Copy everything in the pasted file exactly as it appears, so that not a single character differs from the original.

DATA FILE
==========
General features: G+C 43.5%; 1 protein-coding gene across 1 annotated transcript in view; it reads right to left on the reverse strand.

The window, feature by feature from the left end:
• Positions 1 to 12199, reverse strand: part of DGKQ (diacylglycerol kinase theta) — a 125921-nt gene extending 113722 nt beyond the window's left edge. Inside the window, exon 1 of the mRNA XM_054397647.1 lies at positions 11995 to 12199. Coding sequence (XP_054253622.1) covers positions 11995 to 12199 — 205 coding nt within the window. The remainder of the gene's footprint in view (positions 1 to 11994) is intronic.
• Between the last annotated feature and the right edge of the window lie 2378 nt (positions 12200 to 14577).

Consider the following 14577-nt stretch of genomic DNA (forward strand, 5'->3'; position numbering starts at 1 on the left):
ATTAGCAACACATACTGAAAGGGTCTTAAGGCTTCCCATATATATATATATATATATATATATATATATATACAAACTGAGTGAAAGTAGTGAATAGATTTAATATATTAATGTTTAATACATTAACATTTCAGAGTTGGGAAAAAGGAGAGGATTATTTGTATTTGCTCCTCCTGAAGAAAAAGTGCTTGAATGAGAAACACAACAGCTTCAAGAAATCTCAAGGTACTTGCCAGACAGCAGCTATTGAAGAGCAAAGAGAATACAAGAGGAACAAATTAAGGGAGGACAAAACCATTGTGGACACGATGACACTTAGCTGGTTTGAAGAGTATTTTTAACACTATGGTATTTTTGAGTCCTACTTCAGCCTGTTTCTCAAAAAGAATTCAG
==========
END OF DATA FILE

General features: G+C 43.5%; 1 protein-coding gene across 1 annotated transcript in view; it reads right to left on the reverse strand.

The window, feature by feature from the left end:
• Positions 1 to 12199, reverse strand: part of DGKQ (diacylglycerol kinase theta) — a 125921-nt gene extending 113722 nt beyond the window's left edge. Inside the window, exon 1 of the mRNA XM_054397647.1 lies at positions 11995 to 12199. Coding sequence (XP_054253622.1) covers positions 11995 to 12199 — 205 coding nt within the window. The remainder of the gene's footprint in view (positions 1 to 11994) is intronic.
• Between the last annotated feature and the right edge of the window lie 2378 nt (positions 12200 to 14577).

Consider the following 14577-nt stretch of genomic DNA (forward strand, 5'->3'; position numbering starts at 1 on the left):
ATTAGCAACACATACTGAAAGGGTCTTAAGGCTTCCCATATATATATATATATATATATATATATATATATACAAACTGAGTGAAAGTAGTGAATAGATTTAATATATTAATGTTTAATACATTAACATTTCAGAGTTGGGAAAAAGGAGAGGATTATTTGTATTTGCTCCTCCTGAAGAAAAAGTGCTTGAATGAGAAACACAACAGCTTCAAGAAATCTCAAGGTACTTGCCAGACAGCAGCTATTGAAGAGCAAAGAGAATACAAGAGGAACAAATTAAGGGAGGACAAAACCATTGTGGACACGATGACACTTAGCTGGTTTGAAGAGTATTTTTAACACTATGGTATTTTTGAGTCCTACTTCAGCCTGTTTCTCAAAAAGAATTCAG